University creates new information-security post
(Denver Post, The (KRT)) Nov. 25--In response to recent computer-hacking incidents and security breaches at the University of Colorado, a new information- security post is being created.
Peter Adler, a lawyer and certified information-system security professional, will serve as interim information-technology security officer, starting next week.
The university suffered three hacking incidents between July 21 and Aug. 1, including a security breach that left 29,000 students, 7,000 staff members and some former students vulnerable to identity theft.
"Information technology security is a high priority for us. It's clearly something we need to move very quickly on," CU interim president Hank Brown said. "I've asked our folks to go out and find someone with outstanding expertise right away." For the next four to six months, Adler, president of Adler InfoSec and Privacy LLC, will be charged with reviewing CU's security policy, making recommendations and writing new rules for the university network.
Based in Alexandria, Va., the one-man company has organized networks at 11 Massachusetts agencies, making them compliant with security rules surrounding the Health Insurance Portability and Accountability Act. In addition to doing a similar project for a hospital system in Fort Lauderdale, Fla., Adler has set international network-security standards for California's student-loan processing system.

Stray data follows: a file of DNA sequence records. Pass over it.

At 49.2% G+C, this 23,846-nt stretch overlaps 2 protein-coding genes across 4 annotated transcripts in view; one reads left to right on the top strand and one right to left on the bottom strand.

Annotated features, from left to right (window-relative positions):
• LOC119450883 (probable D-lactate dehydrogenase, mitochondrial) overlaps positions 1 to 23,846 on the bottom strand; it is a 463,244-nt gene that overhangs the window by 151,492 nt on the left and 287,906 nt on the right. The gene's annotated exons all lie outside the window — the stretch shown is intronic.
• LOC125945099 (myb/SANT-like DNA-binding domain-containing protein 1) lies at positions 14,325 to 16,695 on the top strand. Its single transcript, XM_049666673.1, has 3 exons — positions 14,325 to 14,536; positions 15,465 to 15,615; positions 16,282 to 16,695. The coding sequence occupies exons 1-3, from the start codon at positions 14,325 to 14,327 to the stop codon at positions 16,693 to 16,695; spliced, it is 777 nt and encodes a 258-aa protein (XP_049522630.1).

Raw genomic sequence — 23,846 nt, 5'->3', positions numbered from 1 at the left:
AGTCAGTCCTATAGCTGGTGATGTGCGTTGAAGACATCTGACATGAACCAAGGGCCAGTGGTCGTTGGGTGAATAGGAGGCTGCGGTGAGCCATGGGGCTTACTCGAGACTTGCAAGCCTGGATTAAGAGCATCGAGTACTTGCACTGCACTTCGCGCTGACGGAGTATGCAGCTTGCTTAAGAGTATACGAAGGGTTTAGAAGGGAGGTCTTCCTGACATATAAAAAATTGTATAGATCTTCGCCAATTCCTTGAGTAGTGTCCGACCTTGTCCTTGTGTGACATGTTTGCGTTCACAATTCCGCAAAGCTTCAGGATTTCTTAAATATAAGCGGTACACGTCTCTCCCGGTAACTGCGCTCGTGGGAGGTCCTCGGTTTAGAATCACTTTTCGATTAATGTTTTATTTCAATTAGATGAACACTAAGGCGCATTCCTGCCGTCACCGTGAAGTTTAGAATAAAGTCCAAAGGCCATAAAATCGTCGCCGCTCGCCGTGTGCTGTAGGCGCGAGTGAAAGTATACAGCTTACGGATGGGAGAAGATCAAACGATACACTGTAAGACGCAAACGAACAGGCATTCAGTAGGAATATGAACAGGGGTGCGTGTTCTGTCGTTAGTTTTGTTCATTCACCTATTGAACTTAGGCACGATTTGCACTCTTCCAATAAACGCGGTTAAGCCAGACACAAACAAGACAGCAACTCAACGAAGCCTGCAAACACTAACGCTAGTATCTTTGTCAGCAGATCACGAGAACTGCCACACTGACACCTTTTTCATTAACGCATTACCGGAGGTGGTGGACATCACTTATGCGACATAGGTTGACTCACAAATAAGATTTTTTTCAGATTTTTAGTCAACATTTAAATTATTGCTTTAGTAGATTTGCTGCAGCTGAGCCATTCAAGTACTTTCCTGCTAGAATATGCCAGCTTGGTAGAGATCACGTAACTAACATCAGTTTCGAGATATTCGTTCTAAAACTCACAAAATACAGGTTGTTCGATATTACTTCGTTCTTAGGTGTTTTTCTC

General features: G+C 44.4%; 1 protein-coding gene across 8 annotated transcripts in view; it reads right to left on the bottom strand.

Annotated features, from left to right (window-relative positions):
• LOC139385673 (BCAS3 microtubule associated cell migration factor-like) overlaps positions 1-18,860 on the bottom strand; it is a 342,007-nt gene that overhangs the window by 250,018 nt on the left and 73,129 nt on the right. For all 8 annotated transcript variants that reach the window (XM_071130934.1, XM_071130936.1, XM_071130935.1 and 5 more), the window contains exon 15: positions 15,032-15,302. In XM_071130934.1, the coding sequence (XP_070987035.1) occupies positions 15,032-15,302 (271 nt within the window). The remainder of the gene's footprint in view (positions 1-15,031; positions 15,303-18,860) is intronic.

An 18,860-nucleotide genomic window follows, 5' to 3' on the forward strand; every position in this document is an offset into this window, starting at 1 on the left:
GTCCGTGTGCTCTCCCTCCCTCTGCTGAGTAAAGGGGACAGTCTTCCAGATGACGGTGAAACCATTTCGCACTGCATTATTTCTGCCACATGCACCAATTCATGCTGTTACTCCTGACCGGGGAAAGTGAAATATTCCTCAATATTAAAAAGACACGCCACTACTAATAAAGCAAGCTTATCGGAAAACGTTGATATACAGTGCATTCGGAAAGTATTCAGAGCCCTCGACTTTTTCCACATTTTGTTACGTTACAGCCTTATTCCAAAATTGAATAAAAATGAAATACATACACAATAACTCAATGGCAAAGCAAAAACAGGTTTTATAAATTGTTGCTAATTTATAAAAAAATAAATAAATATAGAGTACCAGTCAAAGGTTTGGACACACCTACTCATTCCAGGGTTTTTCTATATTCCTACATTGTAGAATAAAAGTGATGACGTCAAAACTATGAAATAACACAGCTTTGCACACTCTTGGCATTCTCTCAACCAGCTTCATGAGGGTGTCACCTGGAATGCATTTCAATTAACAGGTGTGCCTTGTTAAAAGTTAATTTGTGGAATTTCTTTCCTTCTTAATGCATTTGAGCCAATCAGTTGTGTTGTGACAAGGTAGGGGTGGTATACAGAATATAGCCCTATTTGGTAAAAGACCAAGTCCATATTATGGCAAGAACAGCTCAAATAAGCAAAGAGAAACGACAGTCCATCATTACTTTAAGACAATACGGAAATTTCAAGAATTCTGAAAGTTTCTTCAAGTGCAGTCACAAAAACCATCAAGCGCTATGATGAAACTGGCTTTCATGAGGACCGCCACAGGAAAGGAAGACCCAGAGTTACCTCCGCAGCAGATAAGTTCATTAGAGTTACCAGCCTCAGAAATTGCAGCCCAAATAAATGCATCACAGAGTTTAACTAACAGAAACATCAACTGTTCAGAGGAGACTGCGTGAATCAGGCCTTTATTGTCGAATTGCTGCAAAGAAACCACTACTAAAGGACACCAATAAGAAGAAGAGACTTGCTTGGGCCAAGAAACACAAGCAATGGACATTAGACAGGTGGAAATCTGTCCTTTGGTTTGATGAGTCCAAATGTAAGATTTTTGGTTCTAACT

He also is familiar with CU. In August, the university asked him to investigate a hacking attempt.
Adler beat out 16 other firms that placed a bid for the information-security post, according to public filings. He will be paid $98,568.
"We looked at all the responses, and Adler was very strong in this area based on his past experience working with large entities," said Steven McNally, CU's associate vice president for system operations. "He could come in and deliver an instant benefit to us." McNally said CU is on "the leading edge" in this area.
"I think there are very few universities out there today with chief security officers," he said.
The University of Denver began a full-time network security department after Sept. 11, 2001, said Kenneth Stafford, DU's vice chancellor for technology. The four- member team is led by a director of network security, he said.
Adler said he will first look at what is being done at CU campuses to keep networks secure and then create a project plan.
"We have to embrace information security in organizations and understand that it doesn't mean we're going to shut down research," Adler said. "There's a lot of fear that it will cut down the flow of information. There are good practices that need to be followed." Adler also will help CU in its search for a permanent security officer. He said he would not apply for the job.
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